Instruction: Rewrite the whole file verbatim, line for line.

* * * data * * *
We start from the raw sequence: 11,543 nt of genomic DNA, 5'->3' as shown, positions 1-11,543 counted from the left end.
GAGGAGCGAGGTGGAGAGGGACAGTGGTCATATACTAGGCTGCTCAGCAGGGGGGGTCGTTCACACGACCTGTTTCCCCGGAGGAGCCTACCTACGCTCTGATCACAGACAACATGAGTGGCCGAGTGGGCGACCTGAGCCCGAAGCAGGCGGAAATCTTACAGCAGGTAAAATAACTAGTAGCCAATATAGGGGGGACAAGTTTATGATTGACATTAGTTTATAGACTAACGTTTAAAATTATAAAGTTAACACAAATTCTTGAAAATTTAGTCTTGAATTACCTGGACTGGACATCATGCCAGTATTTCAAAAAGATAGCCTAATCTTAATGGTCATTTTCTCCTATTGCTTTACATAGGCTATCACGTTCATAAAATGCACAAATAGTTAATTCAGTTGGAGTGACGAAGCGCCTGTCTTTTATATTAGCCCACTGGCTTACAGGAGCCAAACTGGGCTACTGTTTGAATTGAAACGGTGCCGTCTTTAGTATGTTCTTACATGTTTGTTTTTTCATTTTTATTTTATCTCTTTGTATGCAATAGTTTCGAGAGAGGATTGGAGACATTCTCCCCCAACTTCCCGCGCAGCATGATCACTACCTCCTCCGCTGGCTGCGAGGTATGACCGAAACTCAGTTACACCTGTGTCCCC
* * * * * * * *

We start from the raw sequence: 11,543 nt of genomic DNA, 5'->3' as shown, positions 1-11,543 counted from the left end.
GAGGAGCGAGGTGGAGAGGGACAGTGGTCATATACTAGGCTGCTCAGCAGGGGGGGTCGTTCACACGACCTGTTTCCCCGGAGGAGCCTACCTACGCTCTGATCACAGACAACATGAGTGGCCGAGTGGGCGACCTGAGCCCGAAGCAGGCGGAAATCTTACAGCAGGTAAAATAACTAGTAGCCAATATAGGGGGGACAAGTTTATGATTGACATTAGTTTATAGACTAACGTTTAAAATTATAAAGTTAACACAAATTCTTGAAAATTTAGTCTTGAATTACCTGGACTGGACATCATGCCAGTATTTCAAAAAGATAGCCTAATCTTAATGGTCATTTTCTCCTATTGCTTTACATAGGCTATCACGTTCATAAAATGCACAAATAGTTAATTCAGTTGGAGTGACGAAGCGCCTGTCTTTTATATTAGCCCACTGGCTTACAGGAGCCAAACTGGGCTACTGTTTGAATTGAAACGGTGCCGTCTTTAGTATGTTCTTACATGTTTGTTTTTTCATTTTTATTTTATCTCTTTGTATGCAATAGTTTCGAGAGAGGATTGGAGACATTCTCCCCCAACTTCCCGCGCAGCATGATCACTACCTCCTCCGCTGGCTGCGAGGTATGACCGAAACTCAGTTACACCTGTGTCCCC